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I love using my watercolor markers to stamp! You can be specific with your coloring then all you need is a damp brush to give it a painterly feel. Watch the video to see how I made this card. You can also see my homemade letterpress in action!

I know you are going to ask so the paper I used is Rives BFK, it comes in 22″x30″ sheets and most art supply shops will carry it for about $8 a sheet but it is cheaper to get it online from Cheap Joe’s Artstuff (5 sheets/$22.) The paper is smooth, thick and soft but it handles water very well so you can stamp, watercolor, and letterpress on it. I always loved the look of letterpress (although try to get  a decent photo of it!) so when I started seeing the expensive Lifestyle Crafts plates go on clearance everywhere I snagged them for about $5 a kit. I guess it was a trend that never took off for the home crafter.

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Here are the homemade letterpress tutorials I mentioned:

Home Letterpress Part 1

Homemade Letterpress Part 2

You can open an embossing folder and use it with the Rives BFK to letterpress too, it is the same plastic as the plate , well near enough anyway, the plates a bit more rigid. Another cool thing about using markers to stamp is that you can get 2 impressions from one inking! In the next example I misted the stamp with water and restamped, look how much ink is still on the stamp. Get more stamping for your effort!

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Here are close ups of the cards:

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Be sure to leave a comment for your chance to win this beautiful stamp from About Art Accents and if you decide to shop you can use my coupon and save 10% on your regular price order: Lindsay10% Good luck and til next time happy crafting!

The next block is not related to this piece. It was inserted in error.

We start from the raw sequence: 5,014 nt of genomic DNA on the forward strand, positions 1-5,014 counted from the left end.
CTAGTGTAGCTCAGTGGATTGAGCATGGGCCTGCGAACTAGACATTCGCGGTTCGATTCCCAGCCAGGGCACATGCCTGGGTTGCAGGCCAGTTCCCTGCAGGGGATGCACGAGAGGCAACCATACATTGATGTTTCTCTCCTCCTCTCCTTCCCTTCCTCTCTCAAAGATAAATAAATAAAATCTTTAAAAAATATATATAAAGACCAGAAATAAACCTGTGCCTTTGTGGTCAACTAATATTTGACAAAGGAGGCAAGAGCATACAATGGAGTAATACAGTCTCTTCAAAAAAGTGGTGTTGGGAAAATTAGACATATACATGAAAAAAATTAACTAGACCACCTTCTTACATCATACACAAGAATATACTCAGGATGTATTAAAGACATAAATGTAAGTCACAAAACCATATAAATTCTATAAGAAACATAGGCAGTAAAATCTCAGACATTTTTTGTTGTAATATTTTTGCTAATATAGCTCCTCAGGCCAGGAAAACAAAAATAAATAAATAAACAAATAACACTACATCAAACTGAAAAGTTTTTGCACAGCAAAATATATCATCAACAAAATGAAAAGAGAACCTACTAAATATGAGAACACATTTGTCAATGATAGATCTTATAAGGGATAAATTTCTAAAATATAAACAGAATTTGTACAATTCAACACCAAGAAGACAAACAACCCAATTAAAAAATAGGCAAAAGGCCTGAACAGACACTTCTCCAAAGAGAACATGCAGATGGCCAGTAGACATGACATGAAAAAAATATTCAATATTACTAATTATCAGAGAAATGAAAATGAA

Video Tutorial: Easy Blending with All Markers!

Happy Friday folks! I was playing with the new Framed Floral ATC stamps from About Art Accents (by the way, the set of 9 ATC size stamps are on sale for $16.99-regular $29.99 and you can save 10% more with my coupon code: Lindsay10%) and they are just perfect for coloring with markers! The card on the left was colored with Copics (alcohol markers) while the one on the Right uses a couple of watercolor markers. They both can be blended and a quick to color.

Here is a quick video to show you how easy it is to blend with either type of markers:

Here are my tips for using markers:

  1. Pick the right paper for the project. I love super smooth cardstock (Neenah #80 Classic Crest in Solar White) for my alcohol ink markers BUT for watercolor markers watercolor paper works best. If you really want to work on cardstock with watercolor markers Stampin’ Up cardstock is the best uncoated cardstock I have tried…still, I’d choose watercolor paper.
  2. Work dark to light, I know this sounds counterintuitive but trust me, it works and you can get by with fewer markers. When you work light to dark you need to work with colors that are just a hair darker than the previous but when you start dark and go over that with the middle value (like I did in the video) you can jump a few shades meaning you need fewer markers to get the same results.
  3. Color a swatch on a scrap of the paper you are using to see if the colors really blend well together before you start coloring you picture, this will save a lot of time and wasted paper.
  4. Relax, practice and have fun, after all it’s only coloring!

Thanks for stopping by and til next time happy crafting!